Special Report
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Workplace changes are for the better – and it’s down to positive corporate cultures

Great Place to Work CEO John Ryan on health, inclusion and progress in the workplace

Over the past few years, it has been fascinating to witness changes at workplaces all over Ireland, as they adapt and respond to predictions about the future of work. At the Great Place to Work Institute, we have access to a global network of knowledge with affiliate offices across the world. We’re deeply embedded in the national fabric of the workplaces – meeting, brainstorming, and learning with employee populations, senior teams and boards – and it doesn’t take long for culture to come to the top of the agenda . It’s clear that while some companies have a firm grasp on the importance of their corporate culture, others don’t and the distinction is tangible.

It is merely a matter of reading the news to find chilling examples of poor work cultures and the devastating impact they can have: the cervical cancer screening controversy showed a series of detrimental individual decisions, rooted in a culture of poor decision making. Additionally, former Garda sergeant Maurice McCabe suffered a dysfunctional organisational culture that attempted to defend itself by undermining a distinguished whistleblower.

The best organisations are passionate about creating the right culture; and then articulating it, supporting it, and maintaining it. They engage with criticism and justify their values. Moving beyond grey corporate language, these organisations have moved to an authentic form of communication, revealing what makes them truly worthwhile. By doing this, they’ve managed to engage in an honest dialogue between employee and organisation.

Diversity and inclusion initiatives are becoming more frequent and more visible. Although usually initiated with good intent, there can be much talk of diversity but little substantial inclusion in practice. Travellers, former prisoners, and people with disabilities would welcome further representation.


Political engagement by organisations is an interesting trend coming to the fore in recent years. The marriage-equality referendum in 2015 was an early example of corporations nailing their colours to the mast. Watch this space as new hires begin asking about the political views of the CEO, or cite previous examples of organisational activism in interviews.

Corporate responsibility for our environment has been emphasised by younger workers as they understand that individual actions will only get us so far. There is a huge push from those aged under 25, who are leading the charge in workplace initiatives to make meaningful changes towards sustainable environmental practices.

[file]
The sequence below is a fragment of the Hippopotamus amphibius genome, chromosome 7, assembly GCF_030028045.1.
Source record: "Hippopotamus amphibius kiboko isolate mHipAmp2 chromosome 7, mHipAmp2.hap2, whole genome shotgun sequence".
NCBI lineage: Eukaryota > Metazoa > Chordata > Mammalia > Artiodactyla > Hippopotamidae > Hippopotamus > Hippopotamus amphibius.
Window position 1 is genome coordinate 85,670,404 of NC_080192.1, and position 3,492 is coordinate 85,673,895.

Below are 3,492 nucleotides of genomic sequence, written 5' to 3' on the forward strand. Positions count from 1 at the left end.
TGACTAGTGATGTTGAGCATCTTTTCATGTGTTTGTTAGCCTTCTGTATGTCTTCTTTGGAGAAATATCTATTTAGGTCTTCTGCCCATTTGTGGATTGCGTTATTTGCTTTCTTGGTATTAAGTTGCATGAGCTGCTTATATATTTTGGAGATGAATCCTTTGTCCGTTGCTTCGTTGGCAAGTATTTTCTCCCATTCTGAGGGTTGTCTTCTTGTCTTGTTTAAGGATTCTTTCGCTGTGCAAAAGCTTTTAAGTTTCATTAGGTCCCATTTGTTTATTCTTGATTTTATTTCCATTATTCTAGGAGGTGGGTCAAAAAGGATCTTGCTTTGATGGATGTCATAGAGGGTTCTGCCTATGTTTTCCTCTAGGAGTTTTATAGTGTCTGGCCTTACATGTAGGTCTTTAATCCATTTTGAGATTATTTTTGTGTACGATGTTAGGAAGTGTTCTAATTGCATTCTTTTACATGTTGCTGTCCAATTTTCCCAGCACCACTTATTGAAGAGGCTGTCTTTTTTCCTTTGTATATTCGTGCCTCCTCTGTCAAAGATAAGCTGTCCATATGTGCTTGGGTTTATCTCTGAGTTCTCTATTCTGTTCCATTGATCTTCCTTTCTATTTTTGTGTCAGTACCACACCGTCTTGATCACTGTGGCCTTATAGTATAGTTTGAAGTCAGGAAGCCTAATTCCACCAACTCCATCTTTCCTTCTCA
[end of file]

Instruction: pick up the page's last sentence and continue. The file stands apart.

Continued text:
A few years ago, customer experience was the main obsession for organisations. Now they’re realising that the only way to actually deliver on this is if employees are passionate about their work.

Keep an eye out for employee experience strategies: particularly ones built on a continuous learning environment. Employee loyalty to the organisation is being replaced with interpersonal loyalty to a team, a leader, or a project. “Co-creation” and “plasticity” will be key terms in 2019, as the main driving forces of a recruitment process that will increasingly value adaptability, curiosity, and the application of interdisciplinary know-how.

There is still a long way to go but, from a historical perspective, could it be the best time yet to be a woman in the workplace? Many organisations are working hard on gender pay equality, mentorship programmes, the removal of barriers, and accelerated leadership tracks to deliver much-needed top female talent to boards and senior teams.

Four or even five generations are becoming increasingly common in one workplace. It looks like the oldest of those aren’t going anywhere, especially with the government extending the compulsory retirement age to 70. The “greyennials” are here to stay.

As predicted, health and wellbeing have taken centre stage for workplaces that are keen to retain talent. Yet most are still getting this wrong. The old-fashioned “tick box” initiative-based wellness programmes need to be dumped immediately. Only strategic evidence-based programmes will deliver real results. Surveys show that financial worries continue to weigh heavily on employees, affecting their health and performance. “Your wealth is your health” is genuinely the new truism.

A 5 per cent unemployment rate means the most competitive talent market in years. Organisations need to get smarter and more strategic in creating spaces where people can collaborate, innovate, and perform at their highest level. Organisations still managing by fear are destined for extinction. In our hyper-connected world, only those with an authentic offering will survive.

Congratulations to all the organisations listed today. Each and every one of you is leading the way, and providing your employees with a trusted Great Place to Work.